Film review: ‘Won’t Back Down’
Wed, Sep 26, 2012 (4:41 p.m.)
Won’t Back Down is a work of fiction, which is to some degree inspired by “true events,” but it plays just like one of those full-fledged “based on a true story” movies you’ve probably seen (North Country, Pride, Conviction, etc.). Even the generic title could be swapped for any of the others; nobody ever seems to back down in any of them.
Low-income single parent Jamie Fitzpatrick (Maggie Gyllenhaal) joins forces with teacher Nona Alberts (Viola Davis) in a struggling public school to try to take over and make improvements for both Jamie’s dyslexic daughter and Nona’s troubled son. Unfortunately, this upsets the unions, and director and co-writer Daniel Barnz provides some equal dialogue for them, just to make sure they’re not totally villainized.
The story is designed and decorated rather than told. Jamie supposedly lives in a rundown apartment, but it seems cozy enough. (Our cue is that she drinks instant coffee.) Moreover, characters spend each scene reading complex dialogue that advances the plot, and are given “business” to do while they’re speaking, i.e., untangling phone cords or being interrupted by doorbells. And no, bringing Oscar Isaac on board as a romantic interest for Jamie doesn’t help.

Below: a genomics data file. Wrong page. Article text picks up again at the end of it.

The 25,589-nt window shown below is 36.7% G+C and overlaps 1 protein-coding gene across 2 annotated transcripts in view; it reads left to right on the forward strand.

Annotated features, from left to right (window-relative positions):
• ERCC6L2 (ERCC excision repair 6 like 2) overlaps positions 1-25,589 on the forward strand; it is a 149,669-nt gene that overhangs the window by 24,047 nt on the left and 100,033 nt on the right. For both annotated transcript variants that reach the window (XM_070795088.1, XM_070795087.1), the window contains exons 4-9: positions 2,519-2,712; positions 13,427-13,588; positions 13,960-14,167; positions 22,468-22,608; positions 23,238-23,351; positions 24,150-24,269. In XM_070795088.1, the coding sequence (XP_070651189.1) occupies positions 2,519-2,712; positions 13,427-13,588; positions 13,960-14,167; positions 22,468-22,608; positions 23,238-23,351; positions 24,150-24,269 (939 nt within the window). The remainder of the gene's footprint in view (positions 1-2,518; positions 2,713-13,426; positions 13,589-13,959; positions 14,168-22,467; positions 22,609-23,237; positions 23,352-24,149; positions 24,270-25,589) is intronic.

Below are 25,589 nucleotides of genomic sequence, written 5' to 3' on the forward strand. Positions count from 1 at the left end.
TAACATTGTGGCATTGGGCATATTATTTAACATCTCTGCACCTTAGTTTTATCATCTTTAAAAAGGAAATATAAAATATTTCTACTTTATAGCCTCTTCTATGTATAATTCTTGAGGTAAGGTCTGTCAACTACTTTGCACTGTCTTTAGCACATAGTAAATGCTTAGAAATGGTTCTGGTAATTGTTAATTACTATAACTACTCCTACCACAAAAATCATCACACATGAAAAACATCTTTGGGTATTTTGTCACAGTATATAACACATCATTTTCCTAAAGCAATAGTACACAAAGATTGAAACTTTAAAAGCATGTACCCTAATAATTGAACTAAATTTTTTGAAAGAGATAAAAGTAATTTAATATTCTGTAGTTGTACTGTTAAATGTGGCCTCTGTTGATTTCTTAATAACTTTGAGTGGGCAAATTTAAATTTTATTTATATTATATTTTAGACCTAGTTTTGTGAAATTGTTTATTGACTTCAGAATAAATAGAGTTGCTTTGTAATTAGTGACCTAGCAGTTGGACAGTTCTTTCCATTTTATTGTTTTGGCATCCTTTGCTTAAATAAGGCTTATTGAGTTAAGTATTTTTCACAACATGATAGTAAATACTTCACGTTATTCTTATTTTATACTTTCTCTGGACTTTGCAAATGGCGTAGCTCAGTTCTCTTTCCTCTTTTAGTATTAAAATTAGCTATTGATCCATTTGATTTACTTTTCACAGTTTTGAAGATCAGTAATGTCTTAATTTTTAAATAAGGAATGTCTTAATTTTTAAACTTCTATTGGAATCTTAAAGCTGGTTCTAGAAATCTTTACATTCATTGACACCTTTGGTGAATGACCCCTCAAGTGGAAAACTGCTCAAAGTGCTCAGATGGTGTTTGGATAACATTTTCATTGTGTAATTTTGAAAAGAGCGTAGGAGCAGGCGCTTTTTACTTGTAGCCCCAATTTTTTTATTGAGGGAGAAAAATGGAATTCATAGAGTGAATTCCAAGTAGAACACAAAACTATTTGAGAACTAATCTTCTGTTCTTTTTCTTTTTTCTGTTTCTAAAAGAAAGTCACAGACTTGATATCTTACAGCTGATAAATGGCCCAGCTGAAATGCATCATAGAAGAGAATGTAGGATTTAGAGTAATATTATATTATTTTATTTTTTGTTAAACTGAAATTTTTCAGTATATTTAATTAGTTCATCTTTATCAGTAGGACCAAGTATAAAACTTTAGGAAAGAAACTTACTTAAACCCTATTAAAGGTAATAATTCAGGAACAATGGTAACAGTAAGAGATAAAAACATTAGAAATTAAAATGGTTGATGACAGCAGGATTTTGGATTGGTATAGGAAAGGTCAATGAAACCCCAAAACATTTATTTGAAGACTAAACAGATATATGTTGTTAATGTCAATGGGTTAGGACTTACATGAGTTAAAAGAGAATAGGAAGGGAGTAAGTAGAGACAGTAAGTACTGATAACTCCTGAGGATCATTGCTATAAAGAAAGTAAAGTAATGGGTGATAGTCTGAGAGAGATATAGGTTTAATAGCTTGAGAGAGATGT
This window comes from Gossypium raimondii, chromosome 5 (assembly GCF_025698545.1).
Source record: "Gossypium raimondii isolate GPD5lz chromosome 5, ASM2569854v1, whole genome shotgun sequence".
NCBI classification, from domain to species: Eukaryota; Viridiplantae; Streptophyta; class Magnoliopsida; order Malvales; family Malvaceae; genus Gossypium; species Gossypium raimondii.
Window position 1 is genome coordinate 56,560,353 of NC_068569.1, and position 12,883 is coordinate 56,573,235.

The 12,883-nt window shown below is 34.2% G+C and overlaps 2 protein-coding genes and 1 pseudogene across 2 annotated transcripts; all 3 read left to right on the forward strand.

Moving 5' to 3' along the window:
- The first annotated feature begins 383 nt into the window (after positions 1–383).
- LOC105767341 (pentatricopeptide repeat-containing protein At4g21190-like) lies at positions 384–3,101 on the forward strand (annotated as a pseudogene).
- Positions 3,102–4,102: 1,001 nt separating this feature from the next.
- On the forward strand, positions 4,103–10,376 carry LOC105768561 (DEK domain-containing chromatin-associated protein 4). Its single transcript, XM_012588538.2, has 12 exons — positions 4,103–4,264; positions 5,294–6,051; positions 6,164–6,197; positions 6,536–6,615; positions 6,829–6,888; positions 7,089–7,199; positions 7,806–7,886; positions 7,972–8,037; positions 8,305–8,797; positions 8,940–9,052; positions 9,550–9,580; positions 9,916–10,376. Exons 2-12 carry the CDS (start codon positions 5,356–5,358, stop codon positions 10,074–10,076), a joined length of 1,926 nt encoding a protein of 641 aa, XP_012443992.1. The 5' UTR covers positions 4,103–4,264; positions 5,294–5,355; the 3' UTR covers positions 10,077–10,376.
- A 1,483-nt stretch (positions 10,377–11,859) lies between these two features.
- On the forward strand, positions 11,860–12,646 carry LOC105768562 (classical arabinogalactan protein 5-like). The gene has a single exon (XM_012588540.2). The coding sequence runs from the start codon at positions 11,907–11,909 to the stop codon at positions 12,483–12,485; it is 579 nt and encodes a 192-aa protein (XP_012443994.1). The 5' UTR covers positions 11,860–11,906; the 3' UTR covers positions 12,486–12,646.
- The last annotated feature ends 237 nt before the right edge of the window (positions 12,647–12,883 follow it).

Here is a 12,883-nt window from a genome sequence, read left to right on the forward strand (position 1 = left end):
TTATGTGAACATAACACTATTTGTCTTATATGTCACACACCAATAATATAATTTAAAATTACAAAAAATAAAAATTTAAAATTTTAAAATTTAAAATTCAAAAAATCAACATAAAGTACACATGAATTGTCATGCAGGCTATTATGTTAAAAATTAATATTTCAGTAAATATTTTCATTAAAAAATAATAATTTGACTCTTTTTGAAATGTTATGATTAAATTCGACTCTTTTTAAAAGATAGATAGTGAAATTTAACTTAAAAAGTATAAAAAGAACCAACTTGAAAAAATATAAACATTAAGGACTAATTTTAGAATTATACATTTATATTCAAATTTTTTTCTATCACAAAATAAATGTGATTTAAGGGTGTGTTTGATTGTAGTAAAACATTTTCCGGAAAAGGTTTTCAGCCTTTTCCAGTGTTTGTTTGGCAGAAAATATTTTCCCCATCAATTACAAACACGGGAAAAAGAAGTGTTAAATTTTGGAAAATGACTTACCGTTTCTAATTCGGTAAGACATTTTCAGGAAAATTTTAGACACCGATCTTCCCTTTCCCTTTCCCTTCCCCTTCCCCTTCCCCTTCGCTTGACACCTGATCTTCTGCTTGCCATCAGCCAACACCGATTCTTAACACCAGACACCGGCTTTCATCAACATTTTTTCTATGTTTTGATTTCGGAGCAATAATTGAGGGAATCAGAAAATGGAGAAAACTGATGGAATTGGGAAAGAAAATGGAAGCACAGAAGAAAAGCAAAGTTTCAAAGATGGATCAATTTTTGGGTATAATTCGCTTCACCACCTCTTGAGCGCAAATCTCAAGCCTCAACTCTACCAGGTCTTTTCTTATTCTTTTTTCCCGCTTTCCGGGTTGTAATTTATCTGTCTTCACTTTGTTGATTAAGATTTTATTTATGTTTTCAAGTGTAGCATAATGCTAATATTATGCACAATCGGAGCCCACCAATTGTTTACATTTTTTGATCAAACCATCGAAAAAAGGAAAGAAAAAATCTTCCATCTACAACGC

Barnz occasionally slows things down for Gyllenhaal and Davis to breathe; Gyllenhaal is especially haunting in an early scene where she realizes she has lost a lottery for a good school. But while moving forward and not backing down, Won’t Back Down is a lifeless film, more concerned with issues than with filmmaking.